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Is Your Association’s Declaration Stuck in the Past?
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Is Your Association’s Declaration Stuck in the Past?

August 16, 2016 Community Association Industry Legal Blog

Reading Time: 4 minutes

Florida’s community associations are largely governed by two main sources of authority: (1) the Florida Condominium Act (for condo associations) and the Florida HOA Act (for homeowners’ associations); and (2) the association’s governing documents. While court opinions, State of Florida arbitration decisions and the Florida Administrative Code also govern community associations, these sources largely rely on the Florida Statutes, association governing documents, or both, for any given issue. Concerning the hierarchy of this authority, the Florida Condominium Act and the Florida HOA Act (collectively referred to as the “Acts”) will trump community association documents (i.e., declarations, bylaws, articles of incorporation and rules and regulations). Stated another way, the Acts ultimately have the final say if the governing documents are silent or contradict the Acts on any issue. Because association documents are subordinate to the Acts, an association’s declaration that does not contain Kaufman Language is stuck in the past.

What some may not realize is that an association’s governing documents will adopt the Acts as they existed at the time the association was developed and its declaration was recorded. For example, a condominium association developed in 1999 will adopt the Florida Condominium Act as it existed in 1999, and a homeowners’ association developed in 2005 will adopt the Florida HOA Act as it existed in 2005. This is significant because the Contracts Clause of both the U.S. and Florida Constitutions prohibit the State from passing substantive laws that impair existing contract rights. Community association documents are contracts, containing rights and covenants running with the land, that owners (members) become bound by when obtaining the deed to their properties.

To clarify, there is a distinction between procedural statutes and substantive statutes. Procedural statutes are those that provide the correct procedure for getting something accomplished, such as the procedure for filing an arbitration complaint. Substantive statutes, on the other hand, are those that affect a person’s economic and property rights and the ability to regulate those rights.

The Contracts Clause precludes the enforcement of amendments to substantive statutes to previously existing contracts. Amendments to procedural statutes are not impacted by the Contracts Clause and will apply to all community associations no matter when they came into existence. For example, an amendment that changes the procedural process for filing an arbitration complaint applies to all associations. Conversely, amendments which affect substantive statutes and rights generally will not apply to existing associations or its members—that is, unless an association’s declaration contains Kaufman Language.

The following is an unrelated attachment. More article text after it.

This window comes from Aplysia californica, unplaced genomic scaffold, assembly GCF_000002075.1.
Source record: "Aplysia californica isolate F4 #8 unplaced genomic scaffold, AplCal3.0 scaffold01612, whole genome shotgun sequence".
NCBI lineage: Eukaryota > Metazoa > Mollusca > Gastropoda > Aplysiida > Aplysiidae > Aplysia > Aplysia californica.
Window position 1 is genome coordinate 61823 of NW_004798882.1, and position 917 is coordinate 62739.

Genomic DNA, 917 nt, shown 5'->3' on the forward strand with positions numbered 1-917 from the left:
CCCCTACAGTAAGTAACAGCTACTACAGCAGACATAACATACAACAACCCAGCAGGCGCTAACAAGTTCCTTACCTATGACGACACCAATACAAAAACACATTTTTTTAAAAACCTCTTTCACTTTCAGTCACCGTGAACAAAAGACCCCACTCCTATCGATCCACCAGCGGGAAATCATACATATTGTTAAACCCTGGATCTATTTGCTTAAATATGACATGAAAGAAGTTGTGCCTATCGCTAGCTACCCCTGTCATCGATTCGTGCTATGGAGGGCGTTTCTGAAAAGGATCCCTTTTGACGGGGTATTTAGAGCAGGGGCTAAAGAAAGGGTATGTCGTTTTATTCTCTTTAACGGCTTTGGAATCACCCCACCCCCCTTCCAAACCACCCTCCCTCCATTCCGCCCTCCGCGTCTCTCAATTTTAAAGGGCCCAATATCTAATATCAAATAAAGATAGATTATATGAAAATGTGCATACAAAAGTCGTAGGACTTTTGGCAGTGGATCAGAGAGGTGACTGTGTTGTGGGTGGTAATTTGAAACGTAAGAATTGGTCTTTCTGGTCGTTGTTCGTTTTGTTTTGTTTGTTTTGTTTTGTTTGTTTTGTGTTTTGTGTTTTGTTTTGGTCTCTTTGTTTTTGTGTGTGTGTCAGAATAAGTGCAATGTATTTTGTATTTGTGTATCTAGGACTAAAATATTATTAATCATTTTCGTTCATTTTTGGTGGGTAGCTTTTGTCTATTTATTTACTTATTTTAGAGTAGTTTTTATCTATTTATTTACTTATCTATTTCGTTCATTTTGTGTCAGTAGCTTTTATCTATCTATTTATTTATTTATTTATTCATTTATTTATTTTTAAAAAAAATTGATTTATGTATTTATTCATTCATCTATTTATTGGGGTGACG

Kaufman Language, named after the 1977 case of Kaufman v. Shere, is language contained within a declaration that expressly incorporates subsequently-enacted amendments to the Florida Statutes into the association’s governing documents. An example of Kaufman Language is a clause that states “this Declaration is governed by the Florida Condominium Act, Chapter 718, Florida Statutes, as it exists on the date hereof and as it may be amended from time to time.” (Emphasis added.)  The emphasized portion—“and as it may be amended from time to time”—is the Kaufman Language, which effectively incorporates all future statutory amendments into the declaration. Without that phrase, or similar language qualifying as Kaufman Language, an association is subject to substantive Florida law as it existed at the time of the association’s development. If this applies to your association, then it is, effectively, stuck in the past.

There have been many favorable statutory amendments to the Acts over the past decade to help associations on substantive issues involving the collection of assessments, suspending use rights to amenities for rules violations, and other areas. Without Kaufman Language, associations developed prior to these favorable amendments cannot take advantage of these beneficial changes to Florida law. While many of the Acts’ amendments have been very favorable to associations, it is important to note that Kaufman Language is a sword that cuts both ways, and that its inclusion in association’s governing documents will incorporate all future statutory amendments—even if it is an amendment the association may not want. It is therefore worth it to have an experienced association attorney review your association’s governing documents to determine whether Kaufman Language exists. If it does not, then the question of whether it would be beneficial to amend the governing documents to include Kaufman Language is worth exploring so that your association may take advantage of all statutory amendments.

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